“Thanks to mobile payments, everything is cashless at campus, either paying for tuition or using washing machines,” said Yang.
“Compared with former generations, most of my friends choose online shopping for new things, instead of packing all their stuff at home.”
To diversify extracurricular life, new rooms for multiple functions, like yoga, calligraphy and chess, have been constructed at Shanghai Jiao Tong University.
Also, at Fudan, 31 buildings for undergraduate accommodation, which are equipped with more than 1,000 items of environmentally friendly furniture, have been renovated during the three-month-long summer holiday.
“I hope these changes will help students easily adjust to the challenges and changes,” said Li Shuhua, instructor at Shanghai University of Finance and Economics.
Master of my own
The impulse to catch up with new trends nevertheless does not hinder the millennial freshmen’s ambitions.
The clues can be found when students start to make their own decisions and take the consequences in deciding majors.
Normally, Chinese parents take part in or sometimes dominate their children’s decision making.
Jin Zilong found his ambition in his last year of high school.
“Being a teacher doesn’t guarantee a handsome salary, but I want to impart knowledge, answer students’ questions, and teach them how to think independently,” says Jin. Interests and strengths are also key elements to pick a major.
Yang Zecheng has been world champion four times at the VEX Robotics Competition, where teams of students are tasked with designing and building a robot to play against other teams in a game-based engineering challenge.
“So I made up my mind to pursue math at university to lay the foundation for further robotic research and studies,” he adds.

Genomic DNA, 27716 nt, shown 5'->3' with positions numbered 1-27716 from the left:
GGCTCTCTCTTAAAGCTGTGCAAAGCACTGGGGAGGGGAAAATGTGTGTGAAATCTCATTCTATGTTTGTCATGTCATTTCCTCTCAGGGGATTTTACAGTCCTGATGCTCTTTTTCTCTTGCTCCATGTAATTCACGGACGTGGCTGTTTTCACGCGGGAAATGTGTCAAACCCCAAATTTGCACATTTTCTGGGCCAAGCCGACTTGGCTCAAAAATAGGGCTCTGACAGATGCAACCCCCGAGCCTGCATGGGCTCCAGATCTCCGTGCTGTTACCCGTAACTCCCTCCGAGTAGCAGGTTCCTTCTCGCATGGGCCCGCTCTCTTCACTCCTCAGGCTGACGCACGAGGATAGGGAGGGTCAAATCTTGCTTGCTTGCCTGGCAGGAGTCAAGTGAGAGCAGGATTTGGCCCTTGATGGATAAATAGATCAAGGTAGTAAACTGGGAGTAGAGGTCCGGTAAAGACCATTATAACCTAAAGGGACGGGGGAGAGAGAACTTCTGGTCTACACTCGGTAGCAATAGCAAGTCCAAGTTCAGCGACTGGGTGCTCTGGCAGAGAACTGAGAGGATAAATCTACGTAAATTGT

Deciding majors is only a start. Students have diversified goals in the hope of becoming a better and well-rounded person after university.
Xie Fengze from Shanghai Jiao Tong University is studying mechanical engineering and plans to return to Chongqing to work as a qualified engineer there.
“That is where my parents are and the city provides a sense of belonging,” he said.
“I hope I can play an important part in the building of that fast-developing city.”
During university, most of the students are determined to put their studies first, followed by social activities, personality cultivation and relationship building.
Liu Wanxin from Tongji University said school exchange programs and voluntary activities were also chances to explore the world and broaden their horizon.
Chen Miao at Zhejiang University of Finance and Economics carries calligraphy as well as cosmetics in her bag.
As for the long-term goals, most freshmen are willing to further their studies after graduation.
Tang Linxia, deputy director of student affairs office at Shanghai University, claimed that the new generation are “more independent and keen to express their opinions and feelings than ever”.
“The millennials share an obvious characteristic that they prefer taking proactive actions to being passively arranged,” said Tang.
Li Lu, a 25-year-old graduating from University of International Business and Economics, encouraged freshmen to make use of every minute at university.
“I deeply regret not having any future plans at university. It’s good to see the new generation has foresight,” said Li.
Jiang Xinhong, a 25-year-old graduated from Dalian University of Foreign Languages in 2011, but the heavy luggage she brought on her 10-hour train journey from her home to the university was an experience she does not want to repeat.
“The development of transportation and technology has really brought great convenience,” said Jiang.
Young people are no longer worried about a material life, no longer need to strive for learning opportunities, and are pursuing a more independent lifestyle.
So what are the new goals and development directions for them?
Qiu Yong, president of Tsinghua University, expected “a spirit of science” from the freshmen.
“Over the past century, scientific breakthroughs has seen huge changes to society. The boundary of knowledge is being extended,” said Qiu at the university’s opening ceremony for a new semester in August.
“I encourage the students to keep learning and be precursors of the new age.”
Yu Ruyue contributed to this story.